A team of scientists has conducted a study that shows how genes controlling the development of the brain and the nervous system played a key role in domesticating wild rabbits thousands of years ago.
The study was published recently in the journal Science.
Domestication of animals started as early as 9,000 to 15,000 years ago, originally including cattle, sheep, goats, dogs, and pigs, while rabbits were domesticated about 1,400 years ago at monasteries in France.
The rabbit is considered be a perfect model for genetic studies of domestication since it was tamed recently.
"No previous study on animal domestication has involved such a careful examination of genetic variation in the wild ancestral species. This allowed us to pinpoint the genetic changes that have occurred during rabbit domestication," Leif Andersson of Uppsala University in Sweden said in a statement, according to a release issued by the university.
For the study, the scientists sequenced the entire genome of one domestic rabbit to create a reference genome assembly, according to the release.
"Rabbit domestication has primarily occurred by altering the frequencies of gene variants that were already present in the wild ancestor," Kerstin Lindblad-Toh of Uppsala University and the study's co-author, said, according to the release. "Our data shows that domestication primarily involved small changes in many genes and not drastic changes in a few genes."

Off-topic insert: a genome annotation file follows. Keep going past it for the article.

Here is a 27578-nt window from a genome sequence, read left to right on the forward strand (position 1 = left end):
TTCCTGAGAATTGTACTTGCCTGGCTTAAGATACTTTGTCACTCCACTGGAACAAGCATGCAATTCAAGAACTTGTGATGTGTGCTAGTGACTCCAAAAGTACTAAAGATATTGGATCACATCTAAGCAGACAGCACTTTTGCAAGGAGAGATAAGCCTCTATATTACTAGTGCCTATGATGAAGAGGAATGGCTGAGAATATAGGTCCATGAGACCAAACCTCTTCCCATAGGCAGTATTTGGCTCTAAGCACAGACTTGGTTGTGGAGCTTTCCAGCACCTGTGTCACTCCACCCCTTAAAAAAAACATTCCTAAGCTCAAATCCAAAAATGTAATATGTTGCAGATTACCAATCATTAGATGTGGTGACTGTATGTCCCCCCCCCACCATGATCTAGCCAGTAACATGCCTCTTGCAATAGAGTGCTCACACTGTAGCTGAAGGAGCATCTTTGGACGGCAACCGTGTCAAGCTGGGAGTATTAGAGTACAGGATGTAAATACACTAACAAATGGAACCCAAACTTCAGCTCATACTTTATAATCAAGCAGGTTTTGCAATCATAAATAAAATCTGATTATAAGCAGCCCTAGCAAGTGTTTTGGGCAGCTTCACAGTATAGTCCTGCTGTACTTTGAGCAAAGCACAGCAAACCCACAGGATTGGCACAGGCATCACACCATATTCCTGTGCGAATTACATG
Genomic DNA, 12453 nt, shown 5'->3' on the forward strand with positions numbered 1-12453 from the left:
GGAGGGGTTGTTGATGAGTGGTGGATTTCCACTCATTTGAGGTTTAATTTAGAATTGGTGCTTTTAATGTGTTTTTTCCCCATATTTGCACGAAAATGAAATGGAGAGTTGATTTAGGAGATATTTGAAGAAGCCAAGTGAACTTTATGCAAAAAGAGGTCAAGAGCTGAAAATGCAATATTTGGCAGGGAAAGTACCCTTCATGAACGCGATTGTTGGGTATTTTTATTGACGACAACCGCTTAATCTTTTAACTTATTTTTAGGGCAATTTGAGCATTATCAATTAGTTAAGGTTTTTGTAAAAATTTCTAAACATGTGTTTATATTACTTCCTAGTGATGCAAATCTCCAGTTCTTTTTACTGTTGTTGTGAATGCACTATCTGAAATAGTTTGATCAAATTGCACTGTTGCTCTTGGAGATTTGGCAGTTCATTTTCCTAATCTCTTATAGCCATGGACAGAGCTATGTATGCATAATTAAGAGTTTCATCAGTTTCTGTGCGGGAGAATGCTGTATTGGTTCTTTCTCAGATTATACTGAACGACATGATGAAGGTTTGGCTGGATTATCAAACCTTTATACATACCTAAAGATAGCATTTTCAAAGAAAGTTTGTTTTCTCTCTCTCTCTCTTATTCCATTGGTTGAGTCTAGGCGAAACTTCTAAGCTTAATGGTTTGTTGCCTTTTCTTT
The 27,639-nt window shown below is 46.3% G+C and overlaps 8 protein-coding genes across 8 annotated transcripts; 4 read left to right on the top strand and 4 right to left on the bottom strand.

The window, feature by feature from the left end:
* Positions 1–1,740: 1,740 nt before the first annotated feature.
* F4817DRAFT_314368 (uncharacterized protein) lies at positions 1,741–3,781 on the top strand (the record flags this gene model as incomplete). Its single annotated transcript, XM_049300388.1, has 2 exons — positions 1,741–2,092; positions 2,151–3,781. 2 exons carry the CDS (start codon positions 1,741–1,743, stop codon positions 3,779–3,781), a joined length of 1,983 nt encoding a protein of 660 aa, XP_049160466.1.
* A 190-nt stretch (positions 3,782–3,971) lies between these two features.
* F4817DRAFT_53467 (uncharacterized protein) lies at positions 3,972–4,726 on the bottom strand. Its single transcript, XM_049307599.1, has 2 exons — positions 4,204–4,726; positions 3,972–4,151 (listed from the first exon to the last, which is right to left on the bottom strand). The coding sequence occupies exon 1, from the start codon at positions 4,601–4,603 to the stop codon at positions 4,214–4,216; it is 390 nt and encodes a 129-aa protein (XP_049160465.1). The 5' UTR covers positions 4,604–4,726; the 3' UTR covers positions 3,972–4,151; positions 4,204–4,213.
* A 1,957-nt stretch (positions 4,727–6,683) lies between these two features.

The researchers have observed that wild rabbits have a strong flight response, unlike domestic rabbits, making them very reactive and alert to survive in the wild. Small changes in many genes instead of drastic ones in a few caused the domestication, according to the release.
"We predict that a similar process has occurred in other domestic animals and that we will not find a few specific 'domestication genes' that were critical for domestication," Andersson said. "It is very likely that a similar diversity of gene variants affecting the brain and the nervous system occurs in the human population and that contributes to differences in personality and behavior."